How to assess eLearning effectiveness?

By Andres Cabezas
Account Manager

Have you wondered how you can assess e-Learning effectiveness? Whether investments are supporting business results or not?

Based on e-Learning advantages such as scalability, consistency, cost reduction, time reduction, improved productivity, profitability impact, and others, it is essential for training managers to know how to assess e-Learning effectiveness to prove that it is indeed a value-added project and thus guarantee a successful e-Learning strategy throughout the corporation.

There are several approaches to assess training delivered through classroom instruction or e-Learning. After studying several authors on this topic, an article by Judith Strother published in the International Review of Research in Open and Distance Learning offers quite a comprehensive approach on this topic since it is based not only on the classical Kirkpatrick model, but it also adds a further assessment level related to the Return on Investment or ROI. Therefore, we will use her study as the main benchmark.

“Hall and LeCavalier summarized some firms’ economic savings as a result of converting their traditional training delivery methods to e-Learning: IBM saved US $200 million in 1999 providing five times the learning at one third the cost of their previous methods. Using a blend of Web-based (80%) and classroom (20%) instruction, Ernst & Young reduced training costs by 35% while improving consistency and scalability. Rockwell Collins reduced training expenditures by 40% with only a 25% conversion rate to Web-based training. Many other success stories exist. However it is also true that some firms that have spent large amounts of money on new e-Learning efforts have not received the desired economic advantages”.

A classical model for those working in the corporate training business is the one developed by Donald Kirkpatrick many years ago and that makes it possible today to assess both traditional training delivered by an instructor in a classroom, as well as e-Learning that can be delivered using the Internet, Intranet or CD- ROM. This model is composed of four progressive levels:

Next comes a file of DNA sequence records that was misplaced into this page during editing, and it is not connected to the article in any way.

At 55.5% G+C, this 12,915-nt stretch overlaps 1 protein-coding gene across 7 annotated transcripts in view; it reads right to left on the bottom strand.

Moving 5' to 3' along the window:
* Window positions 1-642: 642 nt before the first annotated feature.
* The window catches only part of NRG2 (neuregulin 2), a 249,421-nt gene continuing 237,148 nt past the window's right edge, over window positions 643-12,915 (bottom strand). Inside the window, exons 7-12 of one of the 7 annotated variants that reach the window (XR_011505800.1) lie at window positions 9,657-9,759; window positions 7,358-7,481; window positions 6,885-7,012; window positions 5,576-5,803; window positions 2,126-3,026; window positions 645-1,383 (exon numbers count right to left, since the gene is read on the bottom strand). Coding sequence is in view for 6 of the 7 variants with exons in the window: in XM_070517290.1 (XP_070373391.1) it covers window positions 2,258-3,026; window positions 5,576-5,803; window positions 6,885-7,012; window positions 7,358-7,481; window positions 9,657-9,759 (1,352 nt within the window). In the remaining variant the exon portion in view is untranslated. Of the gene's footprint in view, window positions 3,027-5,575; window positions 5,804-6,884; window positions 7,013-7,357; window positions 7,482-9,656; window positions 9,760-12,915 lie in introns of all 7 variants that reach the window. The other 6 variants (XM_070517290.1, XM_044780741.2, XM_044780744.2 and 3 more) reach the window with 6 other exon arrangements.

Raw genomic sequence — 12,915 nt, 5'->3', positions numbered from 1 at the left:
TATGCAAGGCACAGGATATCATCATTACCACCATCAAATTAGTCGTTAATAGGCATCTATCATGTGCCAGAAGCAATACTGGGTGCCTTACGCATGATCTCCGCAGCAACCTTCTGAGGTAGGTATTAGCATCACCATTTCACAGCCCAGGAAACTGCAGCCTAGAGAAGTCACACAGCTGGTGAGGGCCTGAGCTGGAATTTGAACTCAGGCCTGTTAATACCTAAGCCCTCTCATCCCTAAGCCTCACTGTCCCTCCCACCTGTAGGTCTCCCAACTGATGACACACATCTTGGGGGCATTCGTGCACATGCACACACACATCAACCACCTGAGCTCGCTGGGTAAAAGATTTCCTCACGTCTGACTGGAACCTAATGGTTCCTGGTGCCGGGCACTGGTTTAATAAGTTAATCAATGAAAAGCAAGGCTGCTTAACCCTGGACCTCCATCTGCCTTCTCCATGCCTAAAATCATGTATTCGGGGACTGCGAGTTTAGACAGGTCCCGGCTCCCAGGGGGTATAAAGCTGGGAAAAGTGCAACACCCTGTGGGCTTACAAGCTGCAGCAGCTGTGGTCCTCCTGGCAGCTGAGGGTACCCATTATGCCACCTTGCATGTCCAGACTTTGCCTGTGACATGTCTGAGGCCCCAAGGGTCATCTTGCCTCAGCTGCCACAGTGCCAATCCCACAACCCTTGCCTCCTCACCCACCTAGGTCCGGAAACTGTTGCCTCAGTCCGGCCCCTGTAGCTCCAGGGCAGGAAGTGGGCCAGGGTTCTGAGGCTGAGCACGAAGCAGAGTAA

Levels Steps Follow-up
Level 1 Reaction How do learners feel?
Level 2 Learning What did they learn?
Level 3 Behavior Are they transferring the learning to their job?
Level 4 Results How much does the training affect the company’s bottom line?

According to Strother, there is an added level (level V) related to the Return on Investment or ROI, which should include a cost-benefit analysis. To this regard, she mentions that using the evaluation data, the results are converted into monetary values and then compared with the cost of the training program in Level V. Let’s analyze these levels in detail.

Level 1. How do learners feel?

In this first level, students evaluate the training at the end of the program. The main objective of this measurement is to find valuable information and not only to find out whether the individual liked the course or not. He/she could be asked whether the course met his/her expectations, if he/she found enough exercises, and whether he/she liked how the topic was handled, etc. It is difficult for you to measure the learning at this point; what you can find out is simply the students’ reaction. Some firms carry out online surveys if it is Web-based e-Learning, or they include surveys at the end of the courses, and ultimately they hand out paper surveys to users.

Level II. Learning results